Saturday, September 10, 2011

Free will and religion

Christ the True Vine (16th Century icon)
Image from Wikimedia Commons

I do wish this were more widely understood among those who try to force or pressure others to practice Christianity:

Religion is not to be defended by putting to death, but by dying. Not by cruelty, but by patient endurance. Not by guilt, but by good faith. For the former belongs to evil, the latter to the good... For if you wish to defend religion by bloodshed, tortures, and guilt, it will no longer be defended. Rather, it will be polluted and profaned. For nothing is so much a matter of free will as religion. If the mind of the worshiper is disinclined to it, religion is at once taken away and ceases to exist...

We (Christians), on the contrary, do not require that anyone should be compelled to worship our God, whether he is willing or unwilling.

Nor do we become angry if anyone does not worship Him. We trust in the majesty of Him who has the power to avenge contempt shown towards Him.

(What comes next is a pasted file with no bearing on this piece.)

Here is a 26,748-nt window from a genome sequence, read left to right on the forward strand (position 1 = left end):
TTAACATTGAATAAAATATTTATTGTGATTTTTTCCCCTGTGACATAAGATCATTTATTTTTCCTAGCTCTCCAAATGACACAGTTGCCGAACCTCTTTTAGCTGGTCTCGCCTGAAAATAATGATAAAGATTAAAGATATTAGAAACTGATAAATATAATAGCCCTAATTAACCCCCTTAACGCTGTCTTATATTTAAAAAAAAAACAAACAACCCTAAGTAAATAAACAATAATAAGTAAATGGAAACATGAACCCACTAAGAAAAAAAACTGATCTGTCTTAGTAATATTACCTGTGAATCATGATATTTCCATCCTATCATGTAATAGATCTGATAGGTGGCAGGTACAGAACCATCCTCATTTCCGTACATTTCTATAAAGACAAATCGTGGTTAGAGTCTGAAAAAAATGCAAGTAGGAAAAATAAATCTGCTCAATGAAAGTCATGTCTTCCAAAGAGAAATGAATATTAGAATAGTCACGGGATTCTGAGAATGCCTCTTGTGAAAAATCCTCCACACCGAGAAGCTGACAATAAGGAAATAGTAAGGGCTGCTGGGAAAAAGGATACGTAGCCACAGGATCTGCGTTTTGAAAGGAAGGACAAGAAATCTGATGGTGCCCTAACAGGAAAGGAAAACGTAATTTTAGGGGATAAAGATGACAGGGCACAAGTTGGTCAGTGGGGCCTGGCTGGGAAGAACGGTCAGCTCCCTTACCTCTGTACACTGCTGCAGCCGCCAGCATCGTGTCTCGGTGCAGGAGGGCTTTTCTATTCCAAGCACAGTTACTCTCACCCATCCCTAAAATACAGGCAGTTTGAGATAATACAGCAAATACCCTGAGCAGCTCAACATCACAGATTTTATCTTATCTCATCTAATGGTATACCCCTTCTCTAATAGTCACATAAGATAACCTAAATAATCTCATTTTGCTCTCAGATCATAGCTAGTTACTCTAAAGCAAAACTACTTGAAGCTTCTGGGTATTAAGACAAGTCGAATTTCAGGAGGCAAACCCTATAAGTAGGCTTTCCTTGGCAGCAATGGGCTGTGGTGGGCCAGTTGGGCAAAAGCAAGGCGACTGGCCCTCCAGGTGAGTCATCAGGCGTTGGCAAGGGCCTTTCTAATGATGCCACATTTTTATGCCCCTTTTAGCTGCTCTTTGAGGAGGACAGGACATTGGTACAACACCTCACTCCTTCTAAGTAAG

We leave vengeance to God. We do not act as those persons who would have it appear that they are defenders of their gods, who rage without restraint against those who do not worship them.

-- Lactantius (about 260 -340 C.E.)



  1. Fascinating, the way he speaks of Christian tolerance for the non-believer. At what point in history did that end! I would have thought sooner than 260-340 C.E.
    Is Lactantius recognized within the Roman Catholic Church? Are his teachings accepted? If so, how did the Inquisition come to be?

  2. Well, here's what Catholic Encyclopedia says about him:


    I wish the writer had broken the article into paragraphs!

    It seems the Church got him confused with another person with a similar name and this tarnished his reputation somewhat with the powers that be.


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